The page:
Government departments have been in the news recently for their incorrect assessments of the employment status of their contractors in relation to IR35.
As we reported recently, both the Home Office and the Department for Work & Pensions have been subject to IR35 bills of £33.5 million and £87.9 million respectively.
It has recently emerged, that the executive department for the Ministry of Justice (MoJ) has also been handed a £12.5 million IR35 tax bill for not adhering to the off-payroll working rules and its incorrect assessments of its contract workers, according to Page 57 of the MoJ Annual Report for 2020-21 (1).
According to the report, HMRC challenged the MoJ to revisit its employment status determinations for contractors working between 6 April 2017 and 5 April 2020, where the MoJ had previously determined workers to be operating outside IR35.
The reassessment quantified the liability which was disclosed in the 2019-20 Annual Report and Accounts.
Public sector IR35 reform was the pilot project for the changes enforced in the private sector in April 2021 and shifted the responsibility for determining the IR35 status of contractors from the contractor to the end-client.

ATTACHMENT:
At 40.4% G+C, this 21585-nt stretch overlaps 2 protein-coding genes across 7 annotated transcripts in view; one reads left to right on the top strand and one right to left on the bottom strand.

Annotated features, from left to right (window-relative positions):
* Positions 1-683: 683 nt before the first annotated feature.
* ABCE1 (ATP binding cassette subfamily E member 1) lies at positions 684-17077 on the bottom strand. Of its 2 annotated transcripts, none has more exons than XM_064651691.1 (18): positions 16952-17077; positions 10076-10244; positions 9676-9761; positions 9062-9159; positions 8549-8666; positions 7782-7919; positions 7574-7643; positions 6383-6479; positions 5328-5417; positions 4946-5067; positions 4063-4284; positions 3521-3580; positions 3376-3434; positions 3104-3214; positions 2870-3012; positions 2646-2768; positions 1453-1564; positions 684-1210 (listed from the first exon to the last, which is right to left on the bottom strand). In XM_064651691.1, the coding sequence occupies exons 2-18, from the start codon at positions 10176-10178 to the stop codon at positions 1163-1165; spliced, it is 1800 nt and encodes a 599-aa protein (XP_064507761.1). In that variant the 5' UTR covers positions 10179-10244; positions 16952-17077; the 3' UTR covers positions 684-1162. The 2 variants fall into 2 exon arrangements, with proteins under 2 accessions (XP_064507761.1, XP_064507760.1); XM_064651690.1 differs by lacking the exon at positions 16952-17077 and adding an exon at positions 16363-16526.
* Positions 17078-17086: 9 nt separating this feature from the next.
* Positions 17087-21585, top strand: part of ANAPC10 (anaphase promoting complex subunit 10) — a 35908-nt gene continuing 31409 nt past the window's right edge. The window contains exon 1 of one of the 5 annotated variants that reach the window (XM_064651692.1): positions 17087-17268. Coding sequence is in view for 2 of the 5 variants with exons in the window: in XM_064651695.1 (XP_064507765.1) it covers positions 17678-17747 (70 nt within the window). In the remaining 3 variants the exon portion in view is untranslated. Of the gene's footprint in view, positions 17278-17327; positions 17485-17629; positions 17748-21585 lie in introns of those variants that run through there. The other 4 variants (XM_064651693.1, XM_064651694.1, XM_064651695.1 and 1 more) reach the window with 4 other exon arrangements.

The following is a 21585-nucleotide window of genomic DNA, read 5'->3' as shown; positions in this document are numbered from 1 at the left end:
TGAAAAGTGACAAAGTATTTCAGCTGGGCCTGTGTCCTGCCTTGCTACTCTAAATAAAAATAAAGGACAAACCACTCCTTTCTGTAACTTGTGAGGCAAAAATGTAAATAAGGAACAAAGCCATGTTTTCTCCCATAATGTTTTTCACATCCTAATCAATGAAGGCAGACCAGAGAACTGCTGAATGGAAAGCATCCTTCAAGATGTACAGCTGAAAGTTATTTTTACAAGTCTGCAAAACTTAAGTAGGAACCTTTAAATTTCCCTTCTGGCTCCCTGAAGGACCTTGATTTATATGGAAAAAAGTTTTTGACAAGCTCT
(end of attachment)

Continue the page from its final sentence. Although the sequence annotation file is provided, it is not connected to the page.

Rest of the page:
The government’s use of the CEST tool for status determinations has again been voiced as a concern by industry experts, with one proclaiming that the government’s own IR35 tool threatens compliance rather than ensuring it (2).
Potentially catastrophic circumstance for a private sector organisation
IR35 bills of this size, £33.5 million; £87.9 million, and now £12.5 million, have little adverse effect on government departments as money is simply passed from one department to the other (3).
However, a IR35 tax bill of this size levied on a company from the private sector could potentially have a catastrophic effect. The IR35 bills highlights the complexities of the IR35 rules and begs the question; if the government cannot adhere to its own rules, then how are freelancers and private sector businesses expected to do so? (4)